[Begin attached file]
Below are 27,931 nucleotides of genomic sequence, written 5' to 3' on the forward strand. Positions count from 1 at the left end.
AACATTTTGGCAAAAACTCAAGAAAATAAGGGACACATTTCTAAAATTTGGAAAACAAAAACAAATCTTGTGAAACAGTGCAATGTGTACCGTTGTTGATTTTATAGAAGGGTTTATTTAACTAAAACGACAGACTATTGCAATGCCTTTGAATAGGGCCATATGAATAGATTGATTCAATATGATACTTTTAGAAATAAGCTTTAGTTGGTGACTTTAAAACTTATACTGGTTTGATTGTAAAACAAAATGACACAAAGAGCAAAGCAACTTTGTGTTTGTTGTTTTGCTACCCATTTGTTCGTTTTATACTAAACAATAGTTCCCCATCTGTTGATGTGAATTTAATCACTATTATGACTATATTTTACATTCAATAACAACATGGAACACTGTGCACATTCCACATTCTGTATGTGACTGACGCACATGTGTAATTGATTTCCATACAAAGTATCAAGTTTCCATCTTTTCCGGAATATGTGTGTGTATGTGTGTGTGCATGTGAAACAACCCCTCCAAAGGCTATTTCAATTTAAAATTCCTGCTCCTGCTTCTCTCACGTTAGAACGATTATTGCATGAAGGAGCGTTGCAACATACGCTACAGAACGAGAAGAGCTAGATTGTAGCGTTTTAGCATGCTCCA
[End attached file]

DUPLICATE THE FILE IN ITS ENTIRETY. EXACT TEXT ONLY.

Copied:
Below are 27,931 nucleotides of genomic sequence, written 5' to 3' on the forward strand. Positions count from 1 at the left end.
AACATTTTGGCAAAAACTCAAGAAAATAAGGGACACATTTCTAAAATTTGGAAAACAAAAACAAATCTTGTGAAACAGTGCAATGTGTACCGTTGTTGATTTTATAGAAGGGTTTATTTAACTAAAACGACAGACTATTGCAATGCCTTTGAATAGGGCCATATGAATAGATTGATTCAATATGATACTTTTAGAAATAAGCTTTAGTTGGTGACTTTAAAACTTATACTGGTTTGATTGTAAAACAAAATGACACAAAGAGCAAAGCAACTTTGTGTTTGTTGTTTTGCTACCCATTTGTTCGTTTTATACTAAACAATAGTTCCCCATCTGTTGATGTGAATTTAATCACTATTATGACTATATTTTACATTCAATAACAACATGGAACACTGTGCACATTCCACATTCTGTATGTGACTGACGCACATGTGTAATTGATTTCCATACAAAGTATCAAGTTTCCATCTTTTCCGGAATATGTGTGTGTATGTGTGTGTGCATGTGAAACAACCCCTCCAAAGGCTATTTCAATTTAAAATTCCTGCTCCTGCTTCTCTCACGTTAGAACGATTATTGCATGAAGGAGCGTTGCAACATACGCTACAGAACGAGAAGAGCTAGATTGTAGCGTTTTAGCATGCTCCA